Poll: Voters Unsure of Who Was to Blame for House Speakership Chaos

Rep. Richard Hudson, R-N.C., left, pulls Rep. Mike Rogers, R-Ala., back as they talk with
AP Photo/Andrew Harnik

United States likely voters are unsure of who was to blame for the House speakership chaos that descended on the lower chamber last week, resulting in 15 rounds of voting until Republicans voted for Rep. Kevin McCarthy (R-CA) as House Speaker.

McCarthy ultimately clinched the speakership position over the weekend after days of negotiations with GOP holdouts, finally getting elected to the leadership position on the 15th ballot with 216 votes. About 20 GOP lawmakers voted against the California Republican throughout the week, but ultimately, many conceded, while a handful voted present in the final round of voting, including Reps. Andy Biggs (R-AZ), Matt Gaetz (R-FL), Lauren Boebert (R-CO), Bob Good (R-VA), Matt Rosendale (R-MT), and Rep.-elect Eli Crane (R-AZ).

Some of the concessions negotiated between McCarthy and the GOP holdouts included lowering the threshold needed to force a vote on ousting a speaker from five to one, as well as including more House Freedom Caucus members on the House Rules Committee, among other things.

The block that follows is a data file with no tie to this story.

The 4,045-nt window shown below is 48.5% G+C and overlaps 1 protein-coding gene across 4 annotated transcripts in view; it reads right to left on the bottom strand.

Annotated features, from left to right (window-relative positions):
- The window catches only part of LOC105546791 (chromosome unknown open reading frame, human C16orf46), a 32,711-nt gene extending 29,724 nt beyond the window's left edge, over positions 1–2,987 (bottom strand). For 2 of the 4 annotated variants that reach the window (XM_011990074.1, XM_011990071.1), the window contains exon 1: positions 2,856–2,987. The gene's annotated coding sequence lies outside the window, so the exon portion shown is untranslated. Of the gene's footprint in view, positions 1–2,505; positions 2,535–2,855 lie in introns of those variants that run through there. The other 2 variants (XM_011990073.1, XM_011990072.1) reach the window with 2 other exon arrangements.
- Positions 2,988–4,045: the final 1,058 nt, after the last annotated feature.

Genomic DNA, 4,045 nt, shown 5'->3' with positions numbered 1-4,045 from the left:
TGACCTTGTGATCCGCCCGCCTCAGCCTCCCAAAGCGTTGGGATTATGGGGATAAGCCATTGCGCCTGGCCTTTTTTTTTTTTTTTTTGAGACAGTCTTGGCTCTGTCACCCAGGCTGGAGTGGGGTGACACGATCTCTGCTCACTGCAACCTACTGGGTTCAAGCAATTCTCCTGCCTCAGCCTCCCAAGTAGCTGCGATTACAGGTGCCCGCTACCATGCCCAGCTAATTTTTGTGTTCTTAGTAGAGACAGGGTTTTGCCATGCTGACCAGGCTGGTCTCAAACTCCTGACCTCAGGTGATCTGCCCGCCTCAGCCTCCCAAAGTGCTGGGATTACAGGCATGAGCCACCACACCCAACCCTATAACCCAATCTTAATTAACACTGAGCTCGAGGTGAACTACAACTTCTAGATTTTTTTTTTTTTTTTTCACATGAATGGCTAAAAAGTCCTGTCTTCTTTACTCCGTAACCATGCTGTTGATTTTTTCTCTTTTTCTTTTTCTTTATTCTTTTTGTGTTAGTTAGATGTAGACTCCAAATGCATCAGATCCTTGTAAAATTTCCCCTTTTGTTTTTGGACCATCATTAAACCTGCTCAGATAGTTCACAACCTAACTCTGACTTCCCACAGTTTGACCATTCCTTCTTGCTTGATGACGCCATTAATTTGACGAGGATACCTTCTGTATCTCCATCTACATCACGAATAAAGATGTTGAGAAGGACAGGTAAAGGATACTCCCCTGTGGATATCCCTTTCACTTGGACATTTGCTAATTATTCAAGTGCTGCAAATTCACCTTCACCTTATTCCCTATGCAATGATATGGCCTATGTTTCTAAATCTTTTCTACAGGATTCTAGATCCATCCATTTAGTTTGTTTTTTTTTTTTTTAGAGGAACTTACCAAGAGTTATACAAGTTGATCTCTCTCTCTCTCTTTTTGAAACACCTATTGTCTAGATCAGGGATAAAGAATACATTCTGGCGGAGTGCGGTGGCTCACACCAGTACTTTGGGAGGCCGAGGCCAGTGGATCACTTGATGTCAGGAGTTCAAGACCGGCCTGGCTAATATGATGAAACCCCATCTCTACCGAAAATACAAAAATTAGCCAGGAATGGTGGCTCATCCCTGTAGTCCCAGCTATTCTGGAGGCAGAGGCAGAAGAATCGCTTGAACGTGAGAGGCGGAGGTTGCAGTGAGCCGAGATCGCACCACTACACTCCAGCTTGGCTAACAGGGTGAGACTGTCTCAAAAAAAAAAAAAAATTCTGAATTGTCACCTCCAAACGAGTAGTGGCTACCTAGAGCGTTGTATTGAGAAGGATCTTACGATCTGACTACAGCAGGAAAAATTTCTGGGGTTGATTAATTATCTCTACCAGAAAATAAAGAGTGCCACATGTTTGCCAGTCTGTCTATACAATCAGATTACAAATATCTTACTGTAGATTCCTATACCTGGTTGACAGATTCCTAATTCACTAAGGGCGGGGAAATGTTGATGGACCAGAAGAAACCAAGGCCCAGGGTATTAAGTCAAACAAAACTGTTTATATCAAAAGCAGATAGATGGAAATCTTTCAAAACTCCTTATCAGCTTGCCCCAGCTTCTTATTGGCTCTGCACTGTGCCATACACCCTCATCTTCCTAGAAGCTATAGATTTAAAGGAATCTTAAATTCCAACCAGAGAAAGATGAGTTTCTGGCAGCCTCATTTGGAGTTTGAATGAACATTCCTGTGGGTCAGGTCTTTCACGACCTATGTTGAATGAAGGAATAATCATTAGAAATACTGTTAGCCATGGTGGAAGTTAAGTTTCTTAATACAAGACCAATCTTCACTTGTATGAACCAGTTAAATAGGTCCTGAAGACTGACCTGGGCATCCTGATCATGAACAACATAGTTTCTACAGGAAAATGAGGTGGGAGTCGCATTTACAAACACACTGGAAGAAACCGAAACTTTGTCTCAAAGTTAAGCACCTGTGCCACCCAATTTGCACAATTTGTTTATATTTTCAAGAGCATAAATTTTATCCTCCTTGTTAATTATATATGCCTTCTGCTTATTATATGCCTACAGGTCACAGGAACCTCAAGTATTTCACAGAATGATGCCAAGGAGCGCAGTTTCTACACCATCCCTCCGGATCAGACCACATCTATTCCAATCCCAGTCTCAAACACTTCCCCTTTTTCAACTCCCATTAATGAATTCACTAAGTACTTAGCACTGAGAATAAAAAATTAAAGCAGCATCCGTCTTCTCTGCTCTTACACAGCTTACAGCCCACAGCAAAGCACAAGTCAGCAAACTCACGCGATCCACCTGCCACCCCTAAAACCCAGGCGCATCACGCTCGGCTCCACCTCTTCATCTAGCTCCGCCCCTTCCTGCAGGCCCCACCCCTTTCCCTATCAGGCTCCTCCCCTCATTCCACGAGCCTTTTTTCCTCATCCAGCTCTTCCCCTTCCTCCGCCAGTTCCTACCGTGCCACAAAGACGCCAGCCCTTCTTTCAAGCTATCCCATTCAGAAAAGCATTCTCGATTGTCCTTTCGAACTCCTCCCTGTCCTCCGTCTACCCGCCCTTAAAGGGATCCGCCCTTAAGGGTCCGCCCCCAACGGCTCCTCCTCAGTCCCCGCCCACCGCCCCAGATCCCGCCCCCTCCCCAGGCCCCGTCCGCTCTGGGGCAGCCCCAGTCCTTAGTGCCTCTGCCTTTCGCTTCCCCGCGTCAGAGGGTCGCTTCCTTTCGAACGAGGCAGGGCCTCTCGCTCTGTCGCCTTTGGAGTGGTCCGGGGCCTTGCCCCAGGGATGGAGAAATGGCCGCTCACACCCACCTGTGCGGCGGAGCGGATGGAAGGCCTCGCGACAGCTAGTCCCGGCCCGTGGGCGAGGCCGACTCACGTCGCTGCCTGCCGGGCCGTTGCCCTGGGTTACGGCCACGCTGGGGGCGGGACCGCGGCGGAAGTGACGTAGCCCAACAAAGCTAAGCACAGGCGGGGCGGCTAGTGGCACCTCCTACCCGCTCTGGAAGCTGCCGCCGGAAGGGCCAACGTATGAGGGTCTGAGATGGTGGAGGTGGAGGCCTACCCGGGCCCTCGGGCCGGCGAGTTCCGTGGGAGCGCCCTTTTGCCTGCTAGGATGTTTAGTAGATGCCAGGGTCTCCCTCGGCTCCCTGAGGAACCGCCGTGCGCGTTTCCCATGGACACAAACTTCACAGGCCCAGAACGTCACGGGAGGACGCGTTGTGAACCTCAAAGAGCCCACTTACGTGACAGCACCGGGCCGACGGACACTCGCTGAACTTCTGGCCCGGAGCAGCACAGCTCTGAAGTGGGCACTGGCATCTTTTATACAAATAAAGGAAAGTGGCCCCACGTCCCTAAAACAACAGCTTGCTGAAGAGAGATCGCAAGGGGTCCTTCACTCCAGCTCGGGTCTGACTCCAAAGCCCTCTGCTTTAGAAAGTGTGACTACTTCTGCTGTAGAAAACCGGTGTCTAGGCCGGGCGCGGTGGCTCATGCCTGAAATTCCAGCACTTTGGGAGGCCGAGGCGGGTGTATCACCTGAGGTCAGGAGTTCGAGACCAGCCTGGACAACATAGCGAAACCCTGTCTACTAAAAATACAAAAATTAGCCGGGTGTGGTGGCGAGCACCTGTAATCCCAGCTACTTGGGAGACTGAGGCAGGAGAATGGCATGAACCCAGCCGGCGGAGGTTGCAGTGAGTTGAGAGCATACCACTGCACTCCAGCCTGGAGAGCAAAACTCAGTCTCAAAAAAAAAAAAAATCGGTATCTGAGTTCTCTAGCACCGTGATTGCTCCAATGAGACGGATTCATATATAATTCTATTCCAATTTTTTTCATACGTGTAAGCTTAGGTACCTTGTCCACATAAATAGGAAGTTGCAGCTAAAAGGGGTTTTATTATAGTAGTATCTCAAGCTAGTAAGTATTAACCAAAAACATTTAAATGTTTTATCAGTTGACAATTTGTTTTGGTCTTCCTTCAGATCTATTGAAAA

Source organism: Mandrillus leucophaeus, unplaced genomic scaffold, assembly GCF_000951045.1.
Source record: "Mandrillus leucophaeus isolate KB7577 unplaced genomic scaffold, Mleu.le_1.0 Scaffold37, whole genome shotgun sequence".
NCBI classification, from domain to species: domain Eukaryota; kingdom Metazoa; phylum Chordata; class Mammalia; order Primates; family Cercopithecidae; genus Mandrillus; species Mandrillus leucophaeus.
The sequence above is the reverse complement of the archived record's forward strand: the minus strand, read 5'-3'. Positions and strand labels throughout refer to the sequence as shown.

While 65 percent of likely voters in the Rasmussen Reports survey considered the speakership delay at least somewhat serious, there appears to be division on who to blame. 

Thirty-nine percent blame McCarthy for the delay, and 39 percent blame the Republicans who voted against him. Another 22 percent remain unsure. 

Republicans, specifically, appear to be divided, as 42 percent blame McCarthy, compared to 41 percent who blame the GOP holdouts. Thirty-nine percent of Democrats blame the GOP holdouts, compared to 35 percent who blame McCarthy. Independents blame McCarthy by a four-point margin. 

The survey was taken January 5 and 8-9, 2023, among 900 likely U.S. voters and has a +/- 3 percent margin of error. 

On Tuesday, McCarthy celebrated House Republicans voting to repeal the Democrats’ “army of 87,000 IRS agents,” identifying the move as the “very first act of the new Congress”:

On Thursday, he highlighted some of the early accomplishments of the GOP-led House in the first five days:


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